When the goat was claimed by Benebah, he refused to return it unless she paid him. During an abusive confrontation later in the market the officer became violent.
“He grabbed Benebah, intent on dragging her to the police station,” Jevon said. “She resisted; clenched her teeth on his hand. Green responded, pulled her towards him, and forced his knee into her abdomen. Benebah threw the officer to the floor, before others joined the scuffle and the officer was retrieved by two colleagues.”
Green was sent to prison by a magistrate but was then swiftly released on the basis of a certificate from a Dr Cleare stating that “the woman [was] in no immediate danger”.
“This provides a snapshot into the life of a young woman who would otherwise be forgotten by history,” said Jevon. “It is an example of the way that these newspapers can be used to start to identify people and then to trace their stories.”
The adverts were mostly posted by English owners, and the project hopes to expose any patterns behind the escape attempts. Were enslaved people more likely to run away from absentee enslavers based in Britain or from enslavers living in Barbados? But the main aim is to identify more enslaved people and their individual acts of resistance. “Unlike ‘for sale’ adverts, in which enslaved people are anonymised, the fugitive adverts required detailed descriptions to achieve their objective of recapturing people,” said Jevon. “These adverts therefore contain names, ages, detailed physical descriptions and often the names and locations of a fugitive’s family and friends.”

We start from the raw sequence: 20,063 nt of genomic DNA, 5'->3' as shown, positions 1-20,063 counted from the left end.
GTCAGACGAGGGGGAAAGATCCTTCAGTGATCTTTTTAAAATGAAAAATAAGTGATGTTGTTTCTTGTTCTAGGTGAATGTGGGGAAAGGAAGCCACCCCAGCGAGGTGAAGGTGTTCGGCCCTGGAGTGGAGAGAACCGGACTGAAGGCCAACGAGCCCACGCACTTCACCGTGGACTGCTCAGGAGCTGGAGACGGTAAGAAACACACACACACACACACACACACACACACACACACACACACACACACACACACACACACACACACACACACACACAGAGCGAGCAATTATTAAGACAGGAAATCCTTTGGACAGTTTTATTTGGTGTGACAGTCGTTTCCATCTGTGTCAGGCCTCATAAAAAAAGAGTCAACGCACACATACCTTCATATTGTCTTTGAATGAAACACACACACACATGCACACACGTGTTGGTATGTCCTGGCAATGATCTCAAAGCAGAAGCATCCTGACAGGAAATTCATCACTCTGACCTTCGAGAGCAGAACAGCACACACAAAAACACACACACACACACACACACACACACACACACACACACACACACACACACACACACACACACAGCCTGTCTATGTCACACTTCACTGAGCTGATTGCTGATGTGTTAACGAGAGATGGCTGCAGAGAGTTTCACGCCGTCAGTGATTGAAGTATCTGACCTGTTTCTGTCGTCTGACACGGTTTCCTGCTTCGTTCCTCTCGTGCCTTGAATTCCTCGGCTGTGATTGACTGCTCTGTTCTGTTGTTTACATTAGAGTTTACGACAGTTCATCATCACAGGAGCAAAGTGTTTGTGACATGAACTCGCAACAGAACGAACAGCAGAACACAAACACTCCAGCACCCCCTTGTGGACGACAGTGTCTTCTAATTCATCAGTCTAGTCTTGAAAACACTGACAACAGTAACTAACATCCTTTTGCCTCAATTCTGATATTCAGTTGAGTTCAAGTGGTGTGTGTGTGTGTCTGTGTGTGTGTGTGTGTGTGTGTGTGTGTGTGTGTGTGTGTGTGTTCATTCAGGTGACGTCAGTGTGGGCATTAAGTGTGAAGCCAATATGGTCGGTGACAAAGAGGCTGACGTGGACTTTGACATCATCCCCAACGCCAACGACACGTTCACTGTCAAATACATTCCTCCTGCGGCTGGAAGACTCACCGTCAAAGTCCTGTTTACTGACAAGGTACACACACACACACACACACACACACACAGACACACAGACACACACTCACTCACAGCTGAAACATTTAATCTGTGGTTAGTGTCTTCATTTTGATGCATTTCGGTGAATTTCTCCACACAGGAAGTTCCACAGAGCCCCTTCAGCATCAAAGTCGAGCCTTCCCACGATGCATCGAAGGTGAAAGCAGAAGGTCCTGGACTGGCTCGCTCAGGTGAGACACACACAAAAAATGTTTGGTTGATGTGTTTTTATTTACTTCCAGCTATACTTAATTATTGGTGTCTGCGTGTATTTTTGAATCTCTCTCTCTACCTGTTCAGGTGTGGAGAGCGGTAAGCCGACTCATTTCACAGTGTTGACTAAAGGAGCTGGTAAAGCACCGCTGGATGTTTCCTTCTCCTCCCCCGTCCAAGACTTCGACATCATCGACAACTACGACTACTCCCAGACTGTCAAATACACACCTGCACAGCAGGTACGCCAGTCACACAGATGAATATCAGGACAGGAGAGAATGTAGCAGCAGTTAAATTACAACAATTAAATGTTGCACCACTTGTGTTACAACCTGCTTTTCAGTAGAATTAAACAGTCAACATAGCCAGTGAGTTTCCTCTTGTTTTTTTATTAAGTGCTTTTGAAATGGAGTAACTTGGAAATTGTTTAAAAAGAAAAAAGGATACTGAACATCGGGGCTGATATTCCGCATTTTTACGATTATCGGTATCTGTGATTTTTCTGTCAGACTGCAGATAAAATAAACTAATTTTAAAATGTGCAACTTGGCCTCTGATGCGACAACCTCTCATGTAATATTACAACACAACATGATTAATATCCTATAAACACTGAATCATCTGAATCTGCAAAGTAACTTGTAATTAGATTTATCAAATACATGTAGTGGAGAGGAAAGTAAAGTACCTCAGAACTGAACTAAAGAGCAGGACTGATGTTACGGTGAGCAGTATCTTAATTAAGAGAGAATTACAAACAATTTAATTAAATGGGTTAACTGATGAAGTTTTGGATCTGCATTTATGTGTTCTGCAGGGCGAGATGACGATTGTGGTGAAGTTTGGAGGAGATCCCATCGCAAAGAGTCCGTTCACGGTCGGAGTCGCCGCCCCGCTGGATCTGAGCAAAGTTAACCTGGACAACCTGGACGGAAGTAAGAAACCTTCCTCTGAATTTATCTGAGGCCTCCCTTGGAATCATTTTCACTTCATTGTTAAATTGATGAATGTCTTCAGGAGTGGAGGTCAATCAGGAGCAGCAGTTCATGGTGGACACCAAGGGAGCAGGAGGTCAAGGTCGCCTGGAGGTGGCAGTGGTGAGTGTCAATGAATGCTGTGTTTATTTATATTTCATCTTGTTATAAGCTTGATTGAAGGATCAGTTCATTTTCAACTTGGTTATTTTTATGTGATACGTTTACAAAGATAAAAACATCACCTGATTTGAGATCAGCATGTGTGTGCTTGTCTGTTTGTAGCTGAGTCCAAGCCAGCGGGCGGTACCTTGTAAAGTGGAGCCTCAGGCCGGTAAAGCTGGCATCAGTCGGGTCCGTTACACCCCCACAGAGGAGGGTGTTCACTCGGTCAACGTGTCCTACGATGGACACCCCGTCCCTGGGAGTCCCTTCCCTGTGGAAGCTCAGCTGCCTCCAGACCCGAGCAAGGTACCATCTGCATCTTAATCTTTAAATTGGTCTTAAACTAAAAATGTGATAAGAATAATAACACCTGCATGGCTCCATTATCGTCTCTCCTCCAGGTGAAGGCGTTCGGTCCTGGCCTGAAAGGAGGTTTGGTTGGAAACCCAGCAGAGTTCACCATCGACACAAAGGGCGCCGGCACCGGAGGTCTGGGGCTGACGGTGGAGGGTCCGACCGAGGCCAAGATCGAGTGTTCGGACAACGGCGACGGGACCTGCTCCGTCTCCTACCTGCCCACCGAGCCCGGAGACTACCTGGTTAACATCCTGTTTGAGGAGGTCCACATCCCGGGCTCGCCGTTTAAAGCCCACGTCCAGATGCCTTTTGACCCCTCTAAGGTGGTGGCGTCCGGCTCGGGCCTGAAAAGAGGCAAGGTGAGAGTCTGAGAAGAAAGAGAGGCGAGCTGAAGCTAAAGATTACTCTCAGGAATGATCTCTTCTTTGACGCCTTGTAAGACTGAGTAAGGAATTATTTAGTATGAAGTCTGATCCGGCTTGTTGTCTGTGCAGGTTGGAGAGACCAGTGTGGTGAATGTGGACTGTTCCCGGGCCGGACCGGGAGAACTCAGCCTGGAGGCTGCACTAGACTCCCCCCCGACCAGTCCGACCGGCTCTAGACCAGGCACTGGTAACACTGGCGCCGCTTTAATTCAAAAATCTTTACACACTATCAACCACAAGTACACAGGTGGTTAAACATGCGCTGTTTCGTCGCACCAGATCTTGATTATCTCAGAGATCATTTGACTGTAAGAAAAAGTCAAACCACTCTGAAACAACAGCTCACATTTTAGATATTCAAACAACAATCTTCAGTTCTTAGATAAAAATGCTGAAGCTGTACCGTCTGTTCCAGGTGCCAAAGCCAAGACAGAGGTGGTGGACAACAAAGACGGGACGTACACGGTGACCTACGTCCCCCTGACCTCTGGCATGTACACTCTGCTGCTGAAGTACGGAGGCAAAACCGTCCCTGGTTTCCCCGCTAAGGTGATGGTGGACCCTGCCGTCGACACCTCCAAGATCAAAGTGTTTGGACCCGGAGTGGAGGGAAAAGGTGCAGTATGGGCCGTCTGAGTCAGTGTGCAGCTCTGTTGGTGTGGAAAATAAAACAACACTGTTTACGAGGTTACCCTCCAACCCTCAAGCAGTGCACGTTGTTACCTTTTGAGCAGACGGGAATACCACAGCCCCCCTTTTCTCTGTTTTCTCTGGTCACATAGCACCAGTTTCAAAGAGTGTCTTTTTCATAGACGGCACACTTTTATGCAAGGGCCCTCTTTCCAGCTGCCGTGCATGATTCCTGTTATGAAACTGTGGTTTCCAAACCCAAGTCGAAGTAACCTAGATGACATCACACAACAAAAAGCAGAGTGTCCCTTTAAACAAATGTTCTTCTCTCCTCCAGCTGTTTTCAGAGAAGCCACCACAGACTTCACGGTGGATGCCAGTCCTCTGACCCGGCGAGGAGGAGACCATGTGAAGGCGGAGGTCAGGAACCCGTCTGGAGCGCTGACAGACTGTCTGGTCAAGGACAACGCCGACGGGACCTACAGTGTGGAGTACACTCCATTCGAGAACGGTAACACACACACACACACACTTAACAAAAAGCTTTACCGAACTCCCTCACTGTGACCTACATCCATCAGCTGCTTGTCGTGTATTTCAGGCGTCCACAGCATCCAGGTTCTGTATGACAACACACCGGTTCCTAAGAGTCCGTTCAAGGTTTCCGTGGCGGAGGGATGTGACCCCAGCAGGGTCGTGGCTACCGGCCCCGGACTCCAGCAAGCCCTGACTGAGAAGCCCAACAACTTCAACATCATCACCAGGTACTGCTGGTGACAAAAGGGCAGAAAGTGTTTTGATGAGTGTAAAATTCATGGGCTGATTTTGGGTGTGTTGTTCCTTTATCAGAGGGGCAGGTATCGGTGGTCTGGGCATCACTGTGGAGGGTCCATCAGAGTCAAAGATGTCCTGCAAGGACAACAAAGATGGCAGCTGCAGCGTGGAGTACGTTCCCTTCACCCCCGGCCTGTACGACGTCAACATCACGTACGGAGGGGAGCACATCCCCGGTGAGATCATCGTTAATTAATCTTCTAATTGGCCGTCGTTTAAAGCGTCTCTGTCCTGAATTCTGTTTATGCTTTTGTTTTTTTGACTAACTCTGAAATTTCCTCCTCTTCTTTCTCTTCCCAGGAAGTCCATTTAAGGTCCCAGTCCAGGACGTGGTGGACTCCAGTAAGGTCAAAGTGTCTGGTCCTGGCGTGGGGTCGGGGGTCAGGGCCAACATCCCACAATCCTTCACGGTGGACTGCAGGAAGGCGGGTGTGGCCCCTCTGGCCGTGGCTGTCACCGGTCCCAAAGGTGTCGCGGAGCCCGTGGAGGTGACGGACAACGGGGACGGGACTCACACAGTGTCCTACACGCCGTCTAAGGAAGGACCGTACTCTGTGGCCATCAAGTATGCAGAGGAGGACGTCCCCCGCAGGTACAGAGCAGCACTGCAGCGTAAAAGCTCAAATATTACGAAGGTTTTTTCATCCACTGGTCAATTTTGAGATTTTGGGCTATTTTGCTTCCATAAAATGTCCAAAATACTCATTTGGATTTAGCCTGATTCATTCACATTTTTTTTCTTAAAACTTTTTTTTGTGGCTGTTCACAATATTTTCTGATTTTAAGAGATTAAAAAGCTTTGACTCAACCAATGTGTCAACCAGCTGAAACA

The history of the period is obscured by the custom of giving enslaved people their enslavers’ names, but it can also make things clearer. Benebah was a common name in Barbados, with no set spelling. But the Benebah of interest to Jevon can be recognised because the newspaper article mentions she was apprenticed by John Piggot Maynard. “I was able to trace Benebah’s initial registration as a 13-year-old in 1817 to her final registration in 1834 when, aged 30, she was gifted to John Maynard’s seven-year-old daughter by a man named Richard Grannum,” he said.
Those enslaved in Barbados were predominantly black and descended from Africans, although early in the colonisation period there were also white indentured servants. Some native Americans were also enslaved. By the 19th century, most were born in Barbados, rather than Africa, and so the white community in Barbados was not as widely opposed to the 1807 act to abolish the slave trade as others were. Barbados no longer needed to import labour.
All the same, after an 1823 revolt in Demerara, the Barbadian launched a strong editorial attack on the abolitionist African Institution and its leading figures, including William Wilberforce. It blamed them for disorder and called them “a junta of fanatics … specious friends of humanity, who have not one spark of Christian feeling for the millions of human beings of their own colour”.